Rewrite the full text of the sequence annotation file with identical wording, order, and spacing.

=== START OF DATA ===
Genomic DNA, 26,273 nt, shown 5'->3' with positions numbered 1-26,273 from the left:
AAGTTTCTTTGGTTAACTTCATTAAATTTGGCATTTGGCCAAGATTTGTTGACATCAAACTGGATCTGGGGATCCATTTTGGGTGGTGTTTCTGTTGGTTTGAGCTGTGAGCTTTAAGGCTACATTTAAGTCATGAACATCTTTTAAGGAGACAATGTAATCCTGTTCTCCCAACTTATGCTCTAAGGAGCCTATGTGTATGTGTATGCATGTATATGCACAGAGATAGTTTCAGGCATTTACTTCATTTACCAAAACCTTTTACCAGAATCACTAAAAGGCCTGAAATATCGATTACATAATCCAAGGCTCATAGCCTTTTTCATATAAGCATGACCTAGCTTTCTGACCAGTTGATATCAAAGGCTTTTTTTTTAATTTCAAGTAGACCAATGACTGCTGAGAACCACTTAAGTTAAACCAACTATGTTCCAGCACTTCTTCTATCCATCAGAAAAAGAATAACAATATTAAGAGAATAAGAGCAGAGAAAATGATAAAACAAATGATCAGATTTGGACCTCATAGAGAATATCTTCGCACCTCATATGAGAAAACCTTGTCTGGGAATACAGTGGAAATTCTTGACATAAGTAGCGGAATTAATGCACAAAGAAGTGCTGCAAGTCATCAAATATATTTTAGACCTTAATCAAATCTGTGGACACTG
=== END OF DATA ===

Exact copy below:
Genomic DNA, 26,273 nt, shown 5'->3' with positions numbered 1-26,273 from the left:
AAGTTTCTTTGGTTAACTTCATTAAATTTGGCATTTGGCCAAGATTTGTTGACATCAAACTGGATCTGGGGATCCATTTTGGGTGGTGTTTCTGTTGGTTTGAGCTGTGAGCTTTAAGGCTACATTTAAGTCATGAACATCTTTTAAGGAGACAATGTAATCCTGTTCTCCCAACTTATGCTCTAAGGAGCCTATGTGTATGTGTATGCATGTATATGCACAGAGATAGTTTCAGGCATTTACTTCATTTACCAAAACCTTTTACCAGAATCACTAAAAGGCCTGAAATATCGATTACATAATCCAAGGCTCATAGCCTTTTTCATATAAGCATGACCTAGCTTTCTGACCAGTTGATATCAAAGGCTTTTTTTTTAATTTCAAGTAGACCAATGACTGCTGAGAACCACTTAAGTTAAACCAACTATGTTCCAGCACTTCTTCTATCCATCAGAAAAAGAATAACAATATTAAGAGAATAAGAGCAGAGAAAATGATAAAACAAATGATCAGATTTGGACCTCATAGAGAATATCTTCGCACCTCATATGAGAAAACCTTGTCTGGGAATACAGTGGAAATTCTTGACATAAGTAGCGGAATTAATGCACAAAGAAGTGCTGCAAGTCATCAAATATATTTTAGACCTTAATCAAATCTGTGGACACTG